Hedge funds managers who won big by betting that credit markets would slump say they are not seeing reasons to change their bets, despite a stabilizing stock market.
We don't think by any means it is all over, said Norman Cerk, partner in Balestra Capital Partners LP, a New York hedge fund group with about $400 million under management. We're in the fourth inning of a game that could go into extra innings.
Cerk is not concerned for his fund, however. The fund is up about 115 percent year to date and 15 percent in August, according to investors who have seen the results.
Cerk would not comment on his fund's performance, citing regulatory restrictions. But Balestra is not the only firm winning big from the ongoing turmoil in the credit markets.
Among the most prominent is Paulson & Co, a New York money manager with about $23 billion in assets. The firm's Credit Opportunities Fund surged 27 percent in August, putting it up 410 percent in the year to date, according to sources, and giving it stratospheric gains by any standard for a multi-billion dollar fund.
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Paulson declined to comment on the firm's outlook, but other fund managers were less reticent.
Lahde Capital Management, a Santa Monica, California, firm with about $60 million under management, surged nearly 8 percent in August, also giving it gross returns of 410 percent year to date in its Series A strategy, according to a September 7 note to investors.
Lahde made big bets that credit indices would fall. The ABX, which tracks baskets of bond issues, and other indices plummeted in recent months as concerns spread about widening home-loan credit defaults.
Lahde this month launched a new fund called Commercial Real Estate Hedge LP, which is shorting commercial mortgage-backed indices (CMBX) on the view that the commercial real estate market could face problems similar to those of the residential market.
Everything tells me the ABX is going to fall further, as is the CMBX, the equity market, the dollar, Lahde said in the note. There isn't enough lipstick in the world to sell a pool of subprime loans right now. No one is buying.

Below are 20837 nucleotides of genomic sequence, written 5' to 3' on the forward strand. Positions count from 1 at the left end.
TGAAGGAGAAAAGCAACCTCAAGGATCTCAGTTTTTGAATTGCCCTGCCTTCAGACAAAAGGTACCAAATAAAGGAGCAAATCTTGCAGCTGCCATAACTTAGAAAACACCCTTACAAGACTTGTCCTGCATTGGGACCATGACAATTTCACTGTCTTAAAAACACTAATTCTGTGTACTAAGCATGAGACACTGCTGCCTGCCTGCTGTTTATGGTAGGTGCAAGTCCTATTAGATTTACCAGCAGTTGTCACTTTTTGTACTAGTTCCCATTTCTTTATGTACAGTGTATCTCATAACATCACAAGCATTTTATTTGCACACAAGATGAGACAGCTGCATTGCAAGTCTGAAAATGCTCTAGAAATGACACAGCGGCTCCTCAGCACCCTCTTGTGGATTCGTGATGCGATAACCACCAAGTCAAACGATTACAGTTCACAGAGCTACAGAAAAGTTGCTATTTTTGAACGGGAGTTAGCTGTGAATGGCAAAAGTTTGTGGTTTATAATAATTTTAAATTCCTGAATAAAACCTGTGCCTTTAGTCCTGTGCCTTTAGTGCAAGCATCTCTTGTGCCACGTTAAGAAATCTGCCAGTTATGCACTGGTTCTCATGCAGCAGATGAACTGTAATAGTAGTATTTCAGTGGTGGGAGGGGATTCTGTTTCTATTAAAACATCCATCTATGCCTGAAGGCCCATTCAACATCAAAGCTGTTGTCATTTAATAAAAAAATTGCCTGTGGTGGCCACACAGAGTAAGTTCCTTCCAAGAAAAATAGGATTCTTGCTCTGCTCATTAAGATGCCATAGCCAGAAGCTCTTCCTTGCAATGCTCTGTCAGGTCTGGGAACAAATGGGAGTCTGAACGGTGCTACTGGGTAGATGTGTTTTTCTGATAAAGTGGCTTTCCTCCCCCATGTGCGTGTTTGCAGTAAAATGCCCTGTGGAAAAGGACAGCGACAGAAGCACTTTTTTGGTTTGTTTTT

Other top performers include MKP Capital Management, a $5.2 billion hedge fund group that bets heavily in credit strategies. One of MKP's fixed income strategies was up as much as 14 percent since June 1 and 32 percent year-to-date, according to an investor.
Tony Lembke, MKP principal, said he welcomed the increased market volatility in recent months and is betting on further strains in the credit markets this year. He declined to discuss his firm's returns.
The volatility across markets has shaken up historical correlations and relationships among asset classes, particularly bonds and currencies, said Lembke.
Harbinger Capital Partners, which has about $12.25 billion in hedge fund assets, is also posting strong gains in various arbitrage and event-driven strategies.
Harbinger surged some 57 percent year to date through August 24 and gained about 3.6 percent in the month to that date, according to investors. Harbinger declined to comment.
Some funds are taking cues from the credit markets to win big in equities, such as Sandler Capital Management, a New York firm with more than $600 million in hedge fund assets. One of its funds, Plus Offshore Ltd, was up 3.7 percent in August, giving it year-to-date gains of 33.9 percent, according to investors.
We paid attention to the credit markets in late June and heeded the warnings, said Andrew Sandler, portfolio manager.
He said the firm in particular shorted potential leveraged buyout candidates on the view that potential private equity buyers would be thwarted from buying those companies because of financing challenges. He said the firm hasn't changed its view that there is more credit turmoil ahead.
We haven't gotten any new signals, either positive or negative, in the credit markets, said Sandler.